the complaint as true.” Lotierzo v. A Woman’s World Med. Ctr., 278 F. 3d 1180, 1182 (11th Cir. 2002); see also, Olmstead v. Defosset, 205 F. Supp. 2d 1316, 1319 (M.D. Fla. 2002) (citing Scheuer v. Rhodes, 416 U.S. 232, 236, 94 S.Ct. 1683 (1974)). Additionally, all reasonable inferences are to be drawn in favor of the plaintiff. Omar ex. Rel. Cannon v. Lindsey, 334 F. 3d 1246, 1247 (11th Cir. 2003) (per curiam). Notwithstanding the standard to be applied in adjudicating a motion to dismiss, the plaintiff “must still meet some minimal pleading requirements.” Rumler v. Department of Corrections, 546 F. Supp. 2d 1334, 1338 (M.D. Fla. 2008) (citing Jackson v. Bellsouth Telecomms., 372 F. 3d 1250, 1262-63 (11th Cir. 2004)). Indeed, the “[f]actual allegations must be enough to raise a right to relief above the speculative level.” Bell Atlantic Corp. v. Twombly, 127 S. Ct. 1955, 1965, 167 L. Ed. 2d 929 (2007). Further, to survive dismissal a plaintiff must allege “enough facts to state a claim to relief that is plausible on its face.” Id. at 1974. Moreover, a district court need not accept factual claims that are internally inconsistent, facts which run counter to facts of which the court can take judicial notice, conclusory allegations, unwarranted deductions or mere legal conclusions asserted by a party. Ellen S. v. Florida Board of Bar Examiners, 859 F.Supp. 1489, 1492 (S.D. Fla. 1992). Nor may a plaintiff “merely ‘label’ claims to survive a motion to dismiss.” Olmstead, 205 F. Supp. 2d at 1319 (citing Blumel v. Mylander, 919 F. Supp. 423, 425 (M.D. Fla. 1996)). “When, on the basis of a dispositive issue of law, no construction of the factual allegation will support the cause of action, dismissal of the complaint is appropriate.” Id. (citing -4-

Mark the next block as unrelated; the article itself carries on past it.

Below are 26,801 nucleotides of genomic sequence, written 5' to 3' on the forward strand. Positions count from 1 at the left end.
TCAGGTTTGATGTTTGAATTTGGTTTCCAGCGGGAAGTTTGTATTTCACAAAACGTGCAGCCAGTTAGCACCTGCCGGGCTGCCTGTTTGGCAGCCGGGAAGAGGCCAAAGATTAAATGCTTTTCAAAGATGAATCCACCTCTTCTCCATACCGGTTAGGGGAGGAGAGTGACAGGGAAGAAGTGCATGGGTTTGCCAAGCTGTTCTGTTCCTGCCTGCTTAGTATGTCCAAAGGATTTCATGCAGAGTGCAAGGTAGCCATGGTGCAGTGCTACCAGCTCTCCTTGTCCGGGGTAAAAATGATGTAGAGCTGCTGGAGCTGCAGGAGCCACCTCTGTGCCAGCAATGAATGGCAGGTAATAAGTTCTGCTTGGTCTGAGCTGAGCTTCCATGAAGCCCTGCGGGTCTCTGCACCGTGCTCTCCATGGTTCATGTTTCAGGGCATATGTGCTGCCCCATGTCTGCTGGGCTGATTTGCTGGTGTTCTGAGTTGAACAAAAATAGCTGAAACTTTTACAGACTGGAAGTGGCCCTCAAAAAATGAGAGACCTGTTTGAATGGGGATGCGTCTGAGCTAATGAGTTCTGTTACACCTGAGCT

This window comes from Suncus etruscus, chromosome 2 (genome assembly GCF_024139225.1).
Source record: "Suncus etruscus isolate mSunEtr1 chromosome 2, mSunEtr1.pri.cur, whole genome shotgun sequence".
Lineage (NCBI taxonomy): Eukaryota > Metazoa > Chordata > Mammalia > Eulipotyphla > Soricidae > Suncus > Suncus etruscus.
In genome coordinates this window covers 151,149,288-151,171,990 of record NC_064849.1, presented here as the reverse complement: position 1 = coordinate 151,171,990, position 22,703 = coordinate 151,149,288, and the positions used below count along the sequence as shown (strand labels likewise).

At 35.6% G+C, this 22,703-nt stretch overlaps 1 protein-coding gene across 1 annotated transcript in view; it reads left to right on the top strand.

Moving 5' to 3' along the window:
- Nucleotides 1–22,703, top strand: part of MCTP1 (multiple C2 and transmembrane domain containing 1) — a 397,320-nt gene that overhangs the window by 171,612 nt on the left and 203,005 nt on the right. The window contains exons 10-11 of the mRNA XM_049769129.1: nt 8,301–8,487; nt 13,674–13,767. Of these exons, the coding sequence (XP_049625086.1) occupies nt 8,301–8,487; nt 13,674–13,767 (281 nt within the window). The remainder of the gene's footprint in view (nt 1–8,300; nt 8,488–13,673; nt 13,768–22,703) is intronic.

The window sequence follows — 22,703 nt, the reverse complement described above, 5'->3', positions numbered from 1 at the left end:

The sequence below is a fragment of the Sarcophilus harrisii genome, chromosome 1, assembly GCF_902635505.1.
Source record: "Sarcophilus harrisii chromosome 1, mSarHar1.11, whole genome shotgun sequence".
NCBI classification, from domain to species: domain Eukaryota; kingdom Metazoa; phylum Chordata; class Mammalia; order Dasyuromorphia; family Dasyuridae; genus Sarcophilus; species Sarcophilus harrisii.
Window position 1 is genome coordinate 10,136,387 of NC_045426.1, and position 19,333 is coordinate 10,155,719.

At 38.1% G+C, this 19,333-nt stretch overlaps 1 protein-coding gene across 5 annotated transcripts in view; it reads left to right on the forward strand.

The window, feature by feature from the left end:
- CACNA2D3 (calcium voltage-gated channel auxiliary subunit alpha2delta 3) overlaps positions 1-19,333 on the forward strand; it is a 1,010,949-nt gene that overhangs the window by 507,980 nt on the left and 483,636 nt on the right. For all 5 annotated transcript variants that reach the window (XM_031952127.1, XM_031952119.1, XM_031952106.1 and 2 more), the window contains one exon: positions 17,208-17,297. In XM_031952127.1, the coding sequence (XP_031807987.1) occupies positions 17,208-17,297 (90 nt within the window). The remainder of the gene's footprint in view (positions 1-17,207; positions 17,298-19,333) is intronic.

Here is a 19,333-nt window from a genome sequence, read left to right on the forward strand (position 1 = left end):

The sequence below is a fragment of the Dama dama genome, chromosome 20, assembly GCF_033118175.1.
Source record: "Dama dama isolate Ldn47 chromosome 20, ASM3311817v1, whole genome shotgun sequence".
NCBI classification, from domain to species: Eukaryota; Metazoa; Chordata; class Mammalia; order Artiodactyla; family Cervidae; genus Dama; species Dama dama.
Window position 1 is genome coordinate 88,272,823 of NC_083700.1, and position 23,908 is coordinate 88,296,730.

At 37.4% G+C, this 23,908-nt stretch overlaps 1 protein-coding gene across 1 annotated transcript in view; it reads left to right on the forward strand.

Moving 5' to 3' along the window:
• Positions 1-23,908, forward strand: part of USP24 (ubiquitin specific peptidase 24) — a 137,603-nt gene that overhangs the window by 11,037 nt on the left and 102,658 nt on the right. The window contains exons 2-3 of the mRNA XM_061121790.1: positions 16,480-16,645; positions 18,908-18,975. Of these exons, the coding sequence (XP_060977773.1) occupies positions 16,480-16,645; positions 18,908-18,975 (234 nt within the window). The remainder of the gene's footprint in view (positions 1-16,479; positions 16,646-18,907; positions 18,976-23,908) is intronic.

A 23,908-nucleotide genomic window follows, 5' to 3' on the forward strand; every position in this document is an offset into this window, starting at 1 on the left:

Executive 100, Inc., v. Martin County, 922 F. 2d 1536, 1538 (11th Cir. 1991), cert. denied, 502 U.S. 810, 112 S. Ct. 55 (1991)). With respect to issues of standing, to state a claim in federal court, the complaint must allege an actual case or controversy. Flast v. Cohen, 392 U.S. 83 94-101 (1968). “Plaintiffs in the federal courts ‘must allege some threatened or actual injury resulting from the putatively illegal action before a federal court may assume jurisdiction.” O’Shea, 414 U.S. at 493. An abstract or hypothetical injury is simply not enough; the Plaintiff must allege an actual injury or the immediate threat of some direct injury. Id. II. Introduction and Background Facts Plaintiffs filed their two-count Complaint alleging claims against the Santa Rosa County School Board, its Superintendent, John Rogers in his official capacity, and Principal Frank Lay, in his official capacity as the Principal of Pace High School. Count I asserts District-wide violations of the First and Fourteenth Amendments; specifically that the Defendants violated the Establishment Clause of the United States Constitution. Count II asserts violations of the Florida Constitution; specifically that the Defendants violated Florida’s “No Aid” provision enumerated in Article 1, Section 3 of the Florida Constitution, which generally prohibits the use of public funds for the promotion of religion. The Complaint alleges four general categories of violations 1. 2. 3. School sponsored prayer at school events, including graduation; School sponsored baccalaureate services; School sponsored events held at places of worship where suitable -5-